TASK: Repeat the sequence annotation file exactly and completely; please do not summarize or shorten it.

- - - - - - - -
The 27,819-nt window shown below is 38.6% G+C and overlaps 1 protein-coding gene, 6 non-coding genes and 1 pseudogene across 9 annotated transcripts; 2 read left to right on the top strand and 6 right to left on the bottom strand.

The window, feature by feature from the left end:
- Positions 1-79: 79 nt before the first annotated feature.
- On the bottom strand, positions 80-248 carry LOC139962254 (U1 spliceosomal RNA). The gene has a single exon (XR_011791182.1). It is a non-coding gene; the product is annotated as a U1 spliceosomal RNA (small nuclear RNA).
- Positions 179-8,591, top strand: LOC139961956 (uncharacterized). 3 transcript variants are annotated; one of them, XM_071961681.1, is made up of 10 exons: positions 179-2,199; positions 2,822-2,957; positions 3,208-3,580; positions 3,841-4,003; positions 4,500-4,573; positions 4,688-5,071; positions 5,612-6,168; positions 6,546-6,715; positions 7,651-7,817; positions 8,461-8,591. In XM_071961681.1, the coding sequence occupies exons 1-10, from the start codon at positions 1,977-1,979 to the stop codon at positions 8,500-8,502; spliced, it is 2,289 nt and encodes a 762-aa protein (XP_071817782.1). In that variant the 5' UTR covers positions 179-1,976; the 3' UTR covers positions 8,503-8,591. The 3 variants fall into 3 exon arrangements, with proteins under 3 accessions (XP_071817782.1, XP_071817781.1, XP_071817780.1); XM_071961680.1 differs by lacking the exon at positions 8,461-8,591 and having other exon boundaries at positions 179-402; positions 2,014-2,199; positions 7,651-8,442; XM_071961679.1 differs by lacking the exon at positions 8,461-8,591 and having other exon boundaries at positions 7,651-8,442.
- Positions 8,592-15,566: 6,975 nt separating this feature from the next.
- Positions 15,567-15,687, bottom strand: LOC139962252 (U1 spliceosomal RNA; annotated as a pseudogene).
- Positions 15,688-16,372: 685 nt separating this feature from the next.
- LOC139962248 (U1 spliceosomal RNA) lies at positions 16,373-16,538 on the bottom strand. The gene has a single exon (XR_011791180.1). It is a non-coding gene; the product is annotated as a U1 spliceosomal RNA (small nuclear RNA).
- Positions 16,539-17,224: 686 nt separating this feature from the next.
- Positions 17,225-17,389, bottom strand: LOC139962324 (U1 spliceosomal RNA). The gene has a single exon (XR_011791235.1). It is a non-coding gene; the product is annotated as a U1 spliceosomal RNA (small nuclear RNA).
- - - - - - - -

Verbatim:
The 27,819-nt window shown below is 38.6% G+C and overlaps 1 protein-coding gene, 6 non-coding genes and 1 pseudogene across 9 annotated transcripts; 2 read left to right on the top strand and 6 right to left on the bottom strand.

The window, feature by feature from the left end:
- Positions 1-79: 79 nt before the first annotated feature.
- On the bottom strand, positions 80-248 carry LOC139962254 (U1 spliceosomal RNA). The gene has a single exon (XR_011791182.1). It is a non-coding gene; the product is annotated as a U1 spliceosomal RNA (small nuclear RNA).
- Positions 179-8,591, top strand: LOC139961956 (uncharacterized). 3 transcript variants are annotated; one of them, XM_071961681.1, is made up of 10 exons: positions 179-2,199; positions 2,822-2,957; positions 3,208-3,580; positions 3,841-4,003; positions 4,500-4,573; positions 4,688-5,071; positions 5,612-6,168; positions 6,546-6,715; positions 7,651-7,817; positions 8,461-8,591. In XM_071961681.1, the coding sequence occupies exons 1-10, from the start codon at positions 1,977-1,979 to the stop codon at positions 8,500-8,502; spliced, it is 2,289 nt and encodes a 762-aa protein (XP_071817782.1). In that variant the 5' UTR covers positions 179-1,976; the 3' UTR covers positions 8,503-8,591. The 3 variants fall into 3 exon arrangements, with proteins under 3 accessions (XP_071817782.1, XP_071817781.1, XP_071817780.1); XM_071961680.1 differs by lacking the exon at positions 8,461-8,591 and having other exon boundaries at positions 179-402; positions 2,014-2,199; positions 7,651-8,442; XM_071961679.1 differs by lacking the exon at positions 8,461-8,591 and having other exon boundaries at positions 7,651-8,442.
- Positions 8,592-15,566: 6,975 nt separating this feature from the next.
- Positions 15,567-15,687, bottom strand: LOC139962252 (U1 spliceosomal RNA; annotated as a pseudogene).
- Positions 15,688-16,372: 685 nt separating this feature from the next.
- LOC139962248 (U1 spliceosomal RNA) lies at positions 16,373-16,538 on the bottom strand. The gene has a single exon (XR_011791180.1). It is a non-coding gene; the product is annotated as a U1 spliceosomal RNA (small nuclear RNA).
- Positions 16,539-17,224: 686 nt separating this feature from the next.
- Positions 17,225-17,389, bottom strand: LOC139962324 (U1 spliceosomal RNA). The gene has a single exon (XR_011791235.1). It is a non-coding gene; the product is annotated as a U1 spliceosomal RNA (small nuclear RNA).